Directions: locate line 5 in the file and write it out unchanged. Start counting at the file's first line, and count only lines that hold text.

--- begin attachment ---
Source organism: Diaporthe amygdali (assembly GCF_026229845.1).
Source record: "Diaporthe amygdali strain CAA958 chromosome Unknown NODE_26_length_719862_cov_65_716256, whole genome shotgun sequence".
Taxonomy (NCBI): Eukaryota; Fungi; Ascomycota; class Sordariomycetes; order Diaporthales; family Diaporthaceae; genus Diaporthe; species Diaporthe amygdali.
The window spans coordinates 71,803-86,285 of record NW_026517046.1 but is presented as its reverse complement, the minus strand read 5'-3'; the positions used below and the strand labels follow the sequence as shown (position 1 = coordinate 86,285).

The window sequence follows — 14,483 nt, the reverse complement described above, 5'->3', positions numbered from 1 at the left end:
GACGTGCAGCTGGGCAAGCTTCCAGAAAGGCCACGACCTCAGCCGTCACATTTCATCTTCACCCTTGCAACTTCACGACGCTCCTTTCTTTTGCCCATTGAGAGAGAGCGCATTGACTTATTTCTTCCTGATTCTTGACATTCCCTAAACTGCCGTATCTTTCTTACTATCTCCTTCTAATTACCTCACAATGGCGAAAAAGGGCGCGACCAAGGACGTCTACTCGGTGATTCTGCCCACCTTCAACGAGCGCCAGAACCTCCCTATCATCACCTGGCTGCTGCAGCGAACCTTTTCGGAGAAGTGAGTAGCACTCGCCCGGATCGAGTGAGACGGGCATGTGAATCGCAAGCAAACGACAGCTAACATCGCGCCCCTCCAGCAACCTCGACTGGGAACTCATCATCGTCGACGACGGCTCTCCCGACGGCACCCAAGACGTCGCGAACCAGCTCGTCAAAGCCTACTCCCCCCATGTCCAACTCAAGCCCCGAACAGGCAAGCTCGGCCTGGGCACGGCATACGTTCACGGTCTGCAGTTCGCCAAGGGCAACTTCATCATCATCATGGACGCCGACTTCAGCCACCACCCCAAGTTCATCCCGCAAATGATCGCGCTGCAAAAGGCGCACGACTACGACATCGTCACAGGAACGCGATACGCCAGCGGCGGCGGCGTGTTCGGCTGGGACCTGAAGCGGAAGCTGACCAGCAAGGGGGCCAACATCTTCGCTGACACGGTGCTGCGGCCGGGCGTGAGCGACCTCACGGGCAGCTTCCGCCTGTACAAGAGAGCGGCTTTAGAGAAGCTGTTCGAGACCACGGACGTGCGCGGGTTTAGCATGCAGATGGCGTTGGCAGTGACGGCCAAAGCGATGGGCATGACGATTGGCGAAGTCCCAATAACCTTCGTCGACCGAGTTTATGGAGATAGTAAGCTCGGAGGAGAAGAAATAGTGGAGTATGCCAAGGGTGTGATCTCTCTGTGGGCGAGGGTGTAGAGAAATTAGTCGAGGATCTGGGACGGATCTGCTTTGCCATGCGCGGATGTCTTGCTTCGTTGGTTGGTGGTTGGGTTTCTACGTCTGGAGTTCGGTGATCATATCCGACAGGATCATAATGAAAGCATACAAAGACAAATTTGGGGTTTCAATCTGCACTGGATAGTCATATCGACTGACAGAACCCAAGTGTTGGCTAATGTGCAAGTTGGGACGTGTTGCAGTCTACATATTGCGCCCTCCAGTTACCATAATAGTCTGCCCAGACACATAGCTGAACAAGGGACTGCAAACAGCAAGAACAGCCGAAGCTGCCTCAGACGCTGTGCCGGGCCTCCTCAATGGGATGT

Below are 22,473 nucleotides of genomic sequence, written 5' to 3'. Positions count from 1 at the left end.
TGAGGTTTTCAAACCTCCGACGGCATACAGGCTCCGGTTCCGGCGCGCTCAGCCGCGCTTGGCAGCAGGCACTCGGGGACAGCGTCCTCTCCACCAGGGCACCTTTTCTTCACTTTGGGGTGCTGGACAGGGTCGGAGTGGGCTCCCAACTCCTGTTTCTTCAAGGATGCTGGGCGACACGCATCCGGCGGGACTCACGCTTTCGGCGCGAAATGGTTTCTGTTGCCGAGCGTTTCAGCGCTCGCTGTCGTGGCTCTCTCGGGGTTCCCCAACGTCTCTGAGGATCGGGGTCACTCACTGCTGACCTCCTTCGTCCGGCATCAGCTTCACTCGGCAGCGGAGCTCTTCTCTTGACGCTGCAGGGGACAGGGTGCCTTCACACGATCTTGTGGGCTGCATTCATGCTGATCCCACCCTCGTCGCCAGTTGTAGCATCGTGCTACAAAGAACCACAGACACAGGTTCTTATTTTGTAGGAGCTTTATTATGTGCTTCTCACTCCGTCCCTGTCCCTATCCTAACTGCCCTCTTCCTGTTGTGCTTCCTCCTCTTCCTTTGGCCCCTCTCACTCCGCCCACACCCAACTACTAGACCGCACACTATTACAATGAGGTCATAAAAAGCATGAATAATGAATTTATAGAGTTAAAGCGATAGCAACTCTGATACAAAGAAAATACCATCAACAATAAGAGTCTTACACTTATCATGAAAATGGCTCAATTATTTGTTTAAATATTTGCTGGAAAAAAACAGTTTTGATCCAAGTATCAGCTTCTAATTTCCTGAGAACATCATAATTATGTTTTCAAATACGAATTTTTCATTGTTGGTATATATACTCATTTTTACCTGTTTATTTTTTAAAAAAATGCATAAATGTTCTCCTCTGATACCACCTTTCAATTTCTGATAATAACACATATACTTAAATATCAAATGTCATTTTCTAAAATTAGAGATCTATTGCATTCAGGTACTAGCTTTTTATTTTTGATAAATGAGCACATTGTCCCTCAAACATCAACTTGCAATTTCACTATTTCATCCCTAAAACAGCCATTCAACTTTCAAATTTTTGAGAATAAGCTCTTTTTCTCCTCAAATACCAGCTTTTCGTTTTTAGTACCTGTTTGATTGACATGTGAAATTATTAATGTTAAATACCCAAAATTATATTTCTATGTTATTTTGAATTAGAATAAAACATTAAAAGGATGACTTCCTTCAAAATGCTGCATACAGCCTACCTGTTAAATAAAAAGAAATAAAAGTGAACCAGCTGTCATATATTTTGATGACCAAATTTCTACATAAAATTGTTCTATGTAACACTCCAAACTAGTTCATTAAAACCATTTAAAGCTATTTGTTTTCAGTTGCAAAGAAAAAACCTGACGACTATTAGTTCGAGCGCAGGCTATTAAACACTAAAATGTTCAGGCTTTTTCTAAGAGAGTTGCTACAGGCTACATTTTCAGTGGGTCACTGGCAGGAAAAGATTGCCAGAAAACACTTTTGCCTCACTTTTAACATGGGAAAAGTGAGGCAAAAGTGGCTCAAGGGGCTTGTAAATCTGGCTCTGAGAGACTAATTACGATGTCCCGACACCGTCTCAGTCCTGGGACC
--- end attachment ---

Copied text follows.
The window sequence follows — 14,483 nt, the reverse complement described above, 5'->3', positions numbered from 1 at the left end: